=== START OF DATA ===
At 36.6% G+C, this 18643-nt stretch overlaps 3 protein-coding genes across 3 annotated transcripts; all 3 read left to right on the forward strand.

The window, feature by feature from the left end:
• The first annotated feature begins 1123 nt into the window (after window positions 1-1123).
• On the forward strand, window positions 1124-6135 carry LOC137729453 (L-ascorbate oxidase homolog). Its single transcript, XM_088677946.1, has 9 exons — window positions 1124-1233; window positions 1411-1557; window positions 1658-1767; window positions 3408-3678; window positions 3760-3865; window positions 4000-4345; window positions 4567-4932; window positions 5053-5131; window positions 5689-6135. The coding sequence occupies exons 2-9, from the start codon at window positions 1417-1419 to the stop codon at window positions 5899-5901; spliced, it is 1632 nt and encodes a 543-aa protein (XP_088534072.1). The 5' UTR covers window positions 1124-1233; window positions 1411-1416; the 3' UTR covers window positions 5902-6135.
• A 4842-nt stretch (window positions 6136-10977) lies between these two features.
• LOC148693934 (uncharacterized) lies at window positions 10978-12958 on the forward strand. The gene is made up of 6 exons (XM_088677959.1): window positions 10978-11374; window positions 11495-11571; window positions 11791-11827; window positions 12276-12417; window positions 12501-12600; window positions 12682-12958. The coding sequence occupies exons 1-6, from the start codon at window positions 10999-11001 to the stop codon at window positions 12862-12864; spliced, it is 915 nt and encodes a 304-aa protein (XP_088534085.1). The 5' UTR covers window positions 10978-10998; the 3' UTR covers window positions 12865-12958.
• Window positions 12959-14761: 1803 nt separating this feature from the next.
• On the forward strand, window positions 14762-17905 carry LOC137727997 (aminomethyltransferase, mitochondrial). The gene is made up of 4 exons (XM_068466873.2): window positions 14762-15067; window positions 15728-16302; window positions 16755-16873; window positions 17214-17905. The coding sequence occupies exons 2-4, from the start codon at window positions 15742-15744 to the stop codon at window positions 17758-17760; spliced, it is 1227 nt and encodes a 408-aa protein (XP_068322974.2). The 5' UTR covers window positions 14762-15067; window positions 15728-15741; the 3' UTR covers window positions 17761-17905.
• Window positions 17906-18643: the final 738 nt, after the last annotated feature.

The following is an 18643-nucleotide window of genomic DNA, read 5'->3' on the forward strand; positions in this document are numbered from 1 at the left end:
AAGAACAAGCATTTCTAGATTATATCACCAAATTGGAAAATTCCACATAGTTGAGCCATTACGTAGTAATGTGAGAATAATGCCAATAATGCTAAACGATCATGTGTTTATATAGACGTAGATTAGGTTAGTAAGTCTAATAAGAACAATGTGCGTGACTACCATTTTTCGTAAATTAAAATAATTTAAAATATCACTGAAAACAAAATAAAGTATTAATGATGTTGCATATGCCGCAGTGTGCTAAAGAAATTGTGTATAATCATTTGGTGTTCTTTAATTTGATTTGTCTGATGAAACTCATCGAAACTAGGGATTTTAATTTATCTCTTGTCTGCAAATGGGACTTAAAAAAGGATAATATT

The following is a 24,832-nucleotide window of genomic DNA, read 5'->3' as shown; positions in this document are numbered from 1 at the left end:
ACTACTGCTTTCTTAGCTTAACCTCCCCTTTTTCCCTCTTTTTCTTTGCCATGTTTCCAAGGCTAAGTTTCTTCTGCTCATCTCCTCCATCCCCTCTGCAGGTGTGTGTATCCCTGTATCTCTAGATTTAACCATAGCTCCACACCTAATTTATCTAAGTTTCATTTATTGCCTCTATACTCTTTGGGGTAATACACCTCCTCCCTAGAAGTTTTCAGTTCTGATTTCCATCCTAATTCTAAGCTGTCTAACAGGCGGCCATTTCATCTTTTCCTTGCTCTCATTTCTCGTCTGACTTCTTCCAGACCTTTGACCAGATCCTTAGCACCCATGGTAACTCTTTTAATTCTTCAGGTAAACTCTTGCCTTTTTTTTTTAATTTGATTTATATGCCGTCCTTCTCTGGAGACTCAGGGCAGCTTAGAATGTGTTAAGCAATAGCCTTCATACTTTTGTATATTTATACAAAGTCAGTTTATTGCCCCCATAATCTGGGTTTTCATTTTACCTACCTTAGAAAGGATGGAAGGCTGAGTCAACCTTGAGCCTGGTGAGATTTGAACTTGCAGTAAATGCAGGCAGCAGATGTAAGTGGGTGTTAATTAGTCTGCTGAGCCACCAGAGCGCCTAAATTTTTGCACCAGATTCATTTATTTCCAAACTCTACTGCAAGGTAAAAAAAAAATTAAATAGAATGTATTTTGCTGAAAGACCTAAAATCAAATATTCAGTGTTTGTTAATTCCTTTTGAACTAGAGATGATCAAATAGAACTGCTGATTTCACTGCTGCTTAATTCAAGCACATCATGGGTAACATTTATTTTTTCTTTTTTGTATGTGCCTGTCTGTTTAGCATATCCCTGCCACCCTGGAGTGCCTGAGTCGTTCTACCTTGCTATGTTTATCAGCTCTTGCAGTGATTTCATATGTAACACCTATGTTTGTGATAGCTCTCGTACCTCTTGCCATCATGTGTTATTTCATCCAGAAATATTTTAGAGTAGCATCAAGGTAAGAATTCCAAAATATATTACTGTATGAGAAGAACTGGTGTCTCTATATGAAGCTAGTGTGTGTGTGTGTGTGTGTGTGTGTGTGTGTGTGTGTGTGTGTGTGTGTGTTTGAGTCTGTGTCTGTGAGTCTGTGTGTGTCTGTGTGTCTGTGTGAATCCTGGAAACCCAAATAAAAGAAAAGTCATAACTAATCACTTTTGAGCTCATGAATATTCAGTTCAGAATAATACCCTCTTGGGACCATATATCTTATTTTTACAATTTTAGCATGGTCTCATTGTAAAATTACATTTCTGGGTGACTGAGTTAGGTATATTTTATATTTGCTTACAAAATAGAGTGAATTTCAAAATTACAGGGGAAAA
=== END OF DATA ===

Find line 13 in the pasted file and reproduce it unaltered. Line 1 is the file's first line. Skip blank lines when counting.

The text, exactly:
ACTACTGCTTTCTTAGCTTAACCTCCCCTTTTTCCCTCTTTTTCTTTGCCATGTTTCCAAGGCTAAGTTTCTTCTGCTCATCTCCTCCATCCCCTCTGCAGGTGTGTGTATCCCTGTATCTCTAGATTTAACCATAGCTCCACACCTAATTTATCTAAGTTTCATTTATTGCCTCTATACTCTTTGGGGTAATACACCTCCTCCCTAGAAGTTTTCAGTTCTGATTTCCATCCTAATTCTAAGCTGTCTAACAGGCGGCCATTTCATCTTTTCCTTGCTCTCATTTCTCGTCTGACTTCTTCCAGACCTTTGACCAGATCCTTAGCACCCATGGTAACTCTTTTAATTCTTCAGGTAAACTCTTGCCTTTTTTTTTTAATTTGATTTATATGCCGTCCTTCTCTGGAGACTCAGGGCAGCTTAGAATGTGTTAAGCAATAGCCTTCATACTTTTGTATATTTATACAAAGTCAGTTTATTGCCCCCATAATCTGGGTTTTCATTTTACCTACCTTAGAAAGGATGGAAGGCTGAGTCAACCTTGAGCCTGGTGAGATTTGAACTTGCAGTAAATGCAGGCAGCAGATGTAAGTGGGTGTTAATTAGTCTGCTGAGCCACCAGAGCGCCTAAATTTTTGCACCAGATTCATTTATTTCCAAACTCTACTGCAAGGTAAAAAAAAAATTAAATAGAATGTATTTTGCTGAAAGACCTAAAATCAAATATTCAGTGTTTGTTAATTCCTTTTGAACTAGAGATGATCAAATAGAACTGCTGATTTCACTGCTGCTTAATTCAAGCACATCATGGGTAACATTTATTTTTTCTTTTTTGTATGTGCCTGTCTGTTTAGCATATCCCTGCCACCCTGGAGTGCCTGAGTCGTTCTACCTTGCTATGTTTATCAGCTCTTGCAGTGATTTCATATGTAACACCTATGTTTGTGATAGCTCTCGTACCTCTTGCCATCATGTGTTATTTCATCCAGAAATATTTTAGAGTAGCATCAAGGTAAGAATTCCAAAATATATTACTGTATGAGAAGAACTGGTGTCTCTATATGAAGCTAGTGTGTGTGTGTGTGTGTGTGTGTGTGTGTGTGTGTGTGTGTGTGTGTGTGTTTGAGTCTGTGTCTGTGAGTCTGTGTGTGTCTGTGTGTCTGTGTGAATCCTGGAAACCCAAATAAAAGAAAAGTCATAACTAATCACTTTTGAGCTCATGAATATTCAGTTCAGAATAATACCCTCTTGGGACCATATATCTTATTTTTACAATTTTAGCATGGTCTCATTGTAAAATTACATTTCTGGGTGACTGAGTTAGGTATATTTTATATTTGCTTACAAAATAGAGTGAATTTCAAAATTACAGGGGAAAA